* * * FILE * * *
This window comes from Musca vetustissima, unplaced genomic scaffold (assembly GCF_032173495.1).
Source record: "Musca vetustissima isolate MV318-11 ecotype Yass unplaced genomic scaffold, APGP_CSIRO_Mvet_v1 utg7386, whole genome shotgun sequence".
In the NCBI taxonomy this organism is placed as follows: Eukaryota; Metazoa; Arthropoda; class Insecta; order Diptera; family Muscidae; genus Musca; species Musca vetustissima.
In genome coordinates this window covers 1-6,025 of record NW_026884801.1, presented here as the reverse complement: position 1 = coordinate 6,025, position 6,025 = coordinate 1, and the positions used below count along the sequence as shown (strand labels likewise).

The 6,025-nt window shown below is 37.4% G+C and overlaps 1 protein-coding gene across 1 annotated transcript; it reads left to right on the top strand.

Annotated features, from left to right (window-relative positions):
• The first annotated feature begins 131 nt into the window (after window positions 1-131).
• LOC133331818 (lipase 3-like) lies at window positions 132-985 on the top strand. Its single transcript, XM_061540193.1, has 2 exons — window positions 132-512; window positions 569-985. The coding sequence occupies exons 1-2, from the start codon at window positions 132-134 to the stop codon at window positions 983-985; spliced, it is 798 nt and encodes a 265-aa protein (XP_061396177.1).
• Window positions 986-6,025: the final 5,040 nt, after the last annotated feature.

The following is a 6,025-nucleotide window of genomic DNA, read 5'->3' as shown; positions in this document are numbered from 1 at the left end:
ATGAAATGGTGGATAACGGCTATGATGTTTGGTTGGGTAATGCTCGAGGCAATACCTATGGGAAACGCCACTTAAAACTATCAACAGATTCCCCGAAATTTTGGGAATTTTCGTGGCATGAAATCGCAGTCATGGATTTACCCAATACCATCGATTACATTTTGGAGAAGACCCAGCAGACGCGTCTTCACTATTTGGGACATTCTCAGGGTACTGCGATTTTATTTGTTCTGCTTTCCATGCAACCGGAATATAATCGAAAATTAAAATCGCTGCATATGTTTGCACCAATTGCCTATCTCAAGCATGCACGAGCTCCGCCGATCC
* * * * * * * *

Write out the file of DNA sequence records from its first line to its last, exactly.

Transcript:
This window comes from Musca vetustissima, unplaced genomic scaffold (assembly GCF_032173495.1).
Source record: "Musca vetustissima isolate MV318-11 ecotype Yass unplaced genomic scaffold, APGP_CSIRO_Mvet_v1 utg7386, whole genome shotgun sequence".
In the NCBI taxonomy this organism is placed as follows: Eukaryota; Metazoa; Arthropoda; class Insecta; order Diptera; family Muscidae; genus Musca; species Musca vetustissima.
In genome coordinates this window covers 1-6,025 of record NW_026884801.1, presented here as the reverse complement: position 1 = coordinate 6,025, position 6,025 = coordinate 1, and the positions used below count along the sequence as shown (strand labels likewise).

The 6,025-nt window shown below is 37.4% G+C and overlaps 1 protein-coding gene across 1 annotated transcript; it reads left to right on the top strand.

Annotated features, from left to right (window-relative positions):
• The first annotated feature begins 131 nt into the window (after window positions 1-131).
• LOC133331818 (lipase 3-like) lies at window positions 132-985 on the top strand. Its single transcript, XM_061540193.1, has 2 exons — window positions 132-512; window positions 569-985. The coding sequence occupies exons 1-2, from the start codon at window positions 132-134 to the stop codon at window positions 983-985; spliced, it is 798 nt and encodes a 265-aa protein (XP_061396177.1).
• Window positions 986-6,025: the final 5,040 nt, after the last annotated feature.

The following is a 6,025-nucleotide window of genomic DNA, read 5'->3' as shown; positions in this document are numbered from 1 at the left end:
ATGAAATGGTGGATAACGGCTATGATGTTTGGTTGGGTAATGCTCGAGGCAATACCTATGGGAAACGCCACTTAAAACTATCAACAGATTCCCCGAAATTTTGGGAATTTTCGTGGCATGAAATCGCAGTCATGGATTTACCCAATACCATCGATTACATTTTGGAGAAGACCCAGCAGACGCGTCTTCACTATTTGGGACATTCTCAGGGTACTGCGATTTTATTTGTTCTGCTTTCCATGCAACCGGAATATAATCGAAAATTAAAATCGCTGCATATGTTTGCACCAATTGCCTATCTCAAGCATGCACGAGCTCCGCCGATCC